Before the start of business, Just Security provides a curated summary of up-to-the-minute developments at home and abroad. Here’s today’s news.
Secretary of State John Kerry is holding talks with Kurdish leaders in the northern city of Irbil, as Sunni rebels continue to expand their control [BBC]. While Kerry is urging the Kurdish leadership to support Baghdad, Iraqi Kurdish President Massoud Barzani told CNN’s Christiane Amanpour that with the country “obviously falling apart,” the “time is here for the Kurdistan people to determine their future.”
Following yesterday’s talks with Iraqi leaders, Secretary of State John Kerry announced that Iraqi Prime Minister Nouri al-Maliki has committed to begin forming a new government by July 1. Kerry also emphasized that “if there is evidence that requires some kind of action prior to [the government formation] process being completed, the President maintains the prerogative of making that decision.” The New York Times (Michael R. Gordon), Wall Street Journal (Jay Solomon and Matt Bradley), and Washington Post (Anne Gearan and Karen DeYoung) provide more details.
The administration has secured an immunity deal from Iraq’s government for the 300 U.S. special operations forces being sent to advise the Iraqi military [The Hill’s Kristina Wong and Justin Sink].
Sources told Al Jazeera that ISIS-led Sunni rebels have seized control of the Baiji oil refinery and have offered Iraqi troops safe passage if they surrender their weapons, but the Iraqi Foreign Minister has denied the reports.
A new CBS News/New York Times poll finds low approval rates for President Obama’s handling of the Iraq crisis.
And The Economist considers the longer-term impact of the crisis on oil prices.
Yesterday, the 2nd Circuit published a redacted version of the long-sought Department of Justice OLC memo that authorized the killing of U.S. citizen, Anwar al-Aulaqi [NPR’s Eyder Peralta; Politico’s Josh Gerstein].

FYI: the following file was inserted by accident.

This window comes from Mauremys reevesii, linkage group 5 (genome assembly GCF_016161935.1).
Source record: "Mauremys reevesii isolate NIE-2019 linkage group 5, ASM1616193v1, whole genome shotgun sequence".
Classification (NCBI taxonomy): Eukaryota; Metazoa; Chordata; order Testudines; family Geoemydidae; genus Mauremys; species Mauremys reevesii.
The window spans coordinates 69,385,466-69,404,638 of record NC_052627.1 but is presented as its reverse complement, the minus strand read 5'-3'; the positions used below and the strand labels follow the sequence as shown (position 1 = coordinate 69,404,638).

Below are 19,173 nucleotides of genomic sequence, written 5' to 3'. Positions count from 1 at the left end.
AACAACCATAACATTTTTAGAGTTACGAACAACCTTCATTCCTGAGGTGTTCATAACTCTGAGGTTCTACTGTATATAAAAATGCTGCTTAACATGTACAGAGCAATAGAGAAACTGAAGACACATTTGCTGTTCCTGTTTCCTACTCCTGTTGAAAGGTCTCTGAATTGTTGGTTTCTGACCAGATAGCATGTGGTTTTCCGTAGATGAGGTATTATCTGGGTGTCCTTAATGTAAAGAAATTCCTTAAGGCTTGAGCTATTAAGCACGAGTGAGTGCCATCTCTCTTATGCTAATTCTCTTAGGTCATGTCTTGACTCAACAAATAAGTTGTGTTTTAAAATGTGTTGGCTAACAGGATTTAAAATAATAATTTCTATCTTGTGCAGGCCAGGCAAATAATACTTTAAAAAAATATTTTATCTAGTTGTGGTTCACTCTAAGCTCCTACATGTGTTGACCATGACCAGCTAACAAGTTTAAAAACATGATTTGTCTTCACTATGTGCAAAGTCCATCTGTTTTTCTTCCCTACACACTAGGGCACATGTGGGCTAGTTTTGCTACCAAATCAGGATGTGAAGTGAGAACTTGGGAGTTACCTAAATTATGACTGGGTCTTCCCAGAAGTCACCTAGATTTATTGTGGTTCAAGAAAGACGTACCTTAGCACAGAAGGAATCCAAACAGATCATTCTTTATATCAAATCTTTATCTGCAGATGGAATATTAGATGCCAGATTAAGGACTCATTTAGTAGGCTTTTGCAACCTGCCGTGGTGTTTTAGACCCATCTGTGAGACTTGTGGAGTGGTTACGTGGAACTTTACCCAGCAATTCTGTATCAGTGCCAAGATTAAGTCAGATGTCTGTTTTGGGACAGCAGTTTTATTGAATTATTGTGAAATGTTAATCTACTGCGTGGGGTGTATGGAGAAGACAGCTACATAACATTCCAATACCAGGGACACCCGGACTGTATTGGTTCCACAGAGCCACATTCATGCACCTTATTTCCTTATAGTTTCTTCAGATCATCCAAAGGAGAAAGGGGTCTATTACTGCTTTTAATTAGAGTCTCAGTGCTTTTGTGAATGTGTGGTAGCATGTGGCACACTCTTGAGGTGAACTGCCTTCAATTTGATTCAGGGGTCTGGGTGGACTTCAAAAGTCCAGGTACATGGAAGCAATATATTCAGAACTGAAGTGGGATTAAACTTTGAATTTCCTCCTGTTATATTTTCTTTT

The New York Times editorial board criticizes the “thin rationale” provided by the administration, arguing that the memo has turned out to be “a be a slapdash pastiche of legal theories—some based on obscure interpretations of British and Israeli law—that was clearly tailored to the desired result.”
The Daily Beast (Eli Lake) covers why the drone memo is unlikely to cover Americans who have joined the extremist group ISIS in Syria and Iraq, as ISIS has not been linked to the terrorist organization al-Qaeda.
A new report from Craig Whitlock [Washington Post] covers the rise in close and dangerous encounters between civilian airplanes and drones flown in contravention of FAA rules intended to safeguard U.S. airspace.
Kyiv Post (Christopher J. Miller) reports that pro-Russian separatists in eastern Ukraine agreed to abide by the government’s cease-fire, as peace talks got under way in Donetsk.
The Russian parliament’s upper house will revoke its resolution authorizing military intervention in Ukraine on Wednesday, reportedly owing to a request submitted by Russian President Vladimir Putin [Reuters].
In a phone call with Putin, President Obama called on Moscow to “to halt the flow of weapons and materiel across its border into Ukraine” and to press the separatists in eastern Ukraine to abide by the ceasefire. According to a statement from the Kremlin, Putin “stressed that ending military actions and starting direct talks between the conflicting sides would have priority significance for normalising the situation in the southeast regions.”